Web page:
1.                  Democracy. A democracy represents a political system in which citizens participate in the decision-making and governance process, either directly or through elected representatives. Contemporary democracies share the following characteristics: freedom of opinion, expression and the press; freedom to organize; free elections; an independent and fair court system; a nonpolitical bureaucracy and defense infrastructure; and access to the decision-making process. Nonetheless, in decentralized democracies (e.g., Canada and the USA) companies may still face different and sometimes even conflicting laws from one state or province to another.

a.                   Political Rights and Civil Liberties. Political rights include fair and competitive elections, the empowerment of elected representatives, the right to organize and the protection of minorities. Civil liberties include freedom of the press, equality under the law and personal freedoms.

b.                  Stability in Democracies. Many democracies that have emerged since the early 1970s are fragile and unstable. At the same time, confidence in politicians and government has generally declined in many of the more mature democracies.

2.                  Totalitarianism. Totalitarianism represents a political system in which citizens seldom if ever participate in the decision-making and governance process; power is monopolized and opposition is neither recognized nor tolerated. In theocratic totalitarianism, religious leaders are also the political leaders. In secular totalitarianism, the government usually imposes order through military power. Variants of totalitarianism include fascism, authoritarianism and communism.



            A.        Political Risk

Political risk reflects the expectation that the political climate in a foreign country will change in such a way that a firms operating position will deteriorate.

1.                  Types and Causes of Political Risk. Political actions that may adversely affect a firms operations would include government takeovers of property, operational restrictions and damage to property or personnel. In addition, civil unrest and disorder and antagonistic external relations (including boycotts and other forms of protest) may also negatively impact a firms operations.

2.                  Micro and Macro Political Risks. Micro political risks are those aimed only at specific foreign investments (e.g., a particular MNE), whereas macro political risks affect a broad spectrum of foreign investors.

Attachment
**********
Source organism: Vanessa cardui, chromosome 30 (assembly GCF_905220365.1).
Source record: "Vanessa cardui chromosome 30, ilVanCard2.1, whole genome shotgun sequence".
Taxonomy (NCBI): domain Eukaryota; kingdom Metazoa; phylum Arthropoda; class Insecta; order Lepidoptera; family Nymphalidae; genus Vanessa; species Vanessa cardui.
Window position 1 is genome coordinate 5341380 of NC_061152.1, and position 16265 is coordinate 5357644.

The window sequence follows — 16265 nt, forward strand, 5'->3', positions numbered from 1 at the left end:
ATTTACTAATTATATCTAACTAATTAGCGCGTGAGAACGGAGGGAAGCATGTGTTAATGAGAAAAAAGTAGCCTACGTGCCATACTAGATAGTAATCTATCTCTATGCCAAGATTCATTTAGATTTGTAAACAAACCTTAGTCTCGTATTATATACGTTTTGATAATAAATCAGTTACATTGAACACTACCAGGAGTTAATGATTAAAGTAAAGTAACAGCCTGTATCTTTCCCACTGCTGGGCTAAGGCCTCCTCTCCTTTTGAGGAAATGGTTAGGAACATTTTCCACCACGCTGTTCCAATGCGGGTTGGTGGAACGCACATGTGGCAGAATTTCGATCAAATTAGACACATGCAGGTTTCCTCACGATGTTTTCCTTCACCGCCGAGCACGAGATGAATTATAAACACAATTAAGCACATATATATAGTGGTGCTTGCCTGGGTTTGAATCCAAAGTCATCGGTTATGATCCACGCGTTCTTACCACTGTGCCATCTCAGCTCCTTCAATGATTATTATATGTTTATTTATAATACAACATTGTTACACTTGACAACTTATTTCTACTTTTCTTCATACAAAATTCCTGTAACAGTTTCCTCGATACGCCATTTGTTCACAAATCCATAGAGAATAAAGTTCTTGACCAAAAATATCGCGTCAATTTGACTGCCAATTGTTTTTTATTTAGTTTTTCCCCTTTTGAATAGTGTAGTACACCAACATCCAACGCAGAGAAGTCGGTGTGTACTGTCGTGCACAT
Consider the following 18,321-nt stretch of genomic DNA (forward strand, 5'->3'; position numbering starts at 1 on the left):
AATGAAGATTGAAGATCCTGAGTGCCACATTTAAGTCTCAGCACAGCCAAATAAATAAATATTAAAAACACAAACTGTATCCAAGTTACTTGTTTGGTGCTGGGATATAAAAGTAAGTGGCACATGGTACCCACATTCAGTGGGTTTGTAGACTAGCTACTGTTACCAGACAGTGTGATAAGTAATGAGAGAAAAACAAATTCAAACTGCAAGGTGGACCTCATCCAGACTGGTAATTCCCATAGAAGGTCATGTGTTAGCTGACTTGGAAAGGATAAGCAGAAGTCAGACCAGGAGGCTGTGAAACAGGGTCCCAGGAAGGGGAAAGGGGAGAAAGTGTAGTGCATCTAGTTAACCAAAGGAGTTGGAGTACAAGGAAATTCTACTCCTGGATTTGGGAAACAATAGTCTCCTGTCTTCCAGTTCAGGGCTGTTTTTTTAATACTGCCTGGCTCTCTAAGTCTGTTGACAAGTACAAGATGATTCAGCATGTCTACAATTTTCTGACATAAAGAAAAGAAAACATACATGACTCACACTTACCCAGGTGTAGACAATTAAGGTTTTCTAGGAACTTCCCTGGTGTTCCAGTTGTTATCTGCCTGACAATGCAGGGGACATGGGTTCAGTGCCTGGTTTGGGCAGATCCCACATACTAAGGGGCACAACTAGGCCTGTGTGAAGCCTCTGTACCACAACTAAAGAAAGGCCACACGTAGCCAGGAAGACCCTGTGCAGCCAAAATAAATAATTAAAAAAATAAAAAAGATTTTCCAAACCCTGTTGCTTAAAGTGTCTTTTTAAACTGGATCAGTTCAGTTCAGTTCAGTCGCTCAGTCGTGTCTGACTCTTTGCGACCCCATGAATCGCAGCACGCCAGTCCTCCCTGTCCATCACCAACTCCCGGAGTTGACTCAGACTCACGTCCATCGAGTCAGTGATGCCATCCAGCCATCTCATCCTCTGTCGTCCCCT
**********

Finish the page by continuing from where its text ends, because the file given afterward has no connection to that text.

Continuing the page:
B.        Government Intervention in the Economy

When companies move abroad, management must deal with governments that may have different attitudes about their roles in their respective economies—attitudes which may be inconsistent over time. Under an individualistic paradigm the government believes in minimal interference in the economy; it may intervene to deal with market defects but generally promotes marketplace competition. Under a communitarian paradigm, however, whether democratic (Japanese) or authoritarian (Chinese) in nature, the government defines economic needs and priorities and partners with business in major ways.



Formulating political strategies may be more complicated than formulating competitive marketplace strategies. Logical steps include: identifying the issues, defining the nature of the issues, assessing the potential actions of others, identifying key players, formulating alternative strategies, assessing the potential impact of particular activities and selecting and implementing the most appropriate strategy.


Managers must be aware of the legal systems in the countries in which their firms operate, the basic nature of the legal profession (both domestic and international) and the legal relationships that exist between and among countries. Legal systems differ both in terms of the nature of the system and the degree of independence of the judiciary from the political process.

A.        Kinds of Legal Systems

1.                  Common Law. Common law originated in the United Kingdom and is based upon tradition, precedent, custom and usage; therefore, courts play an important role in interpreting the law.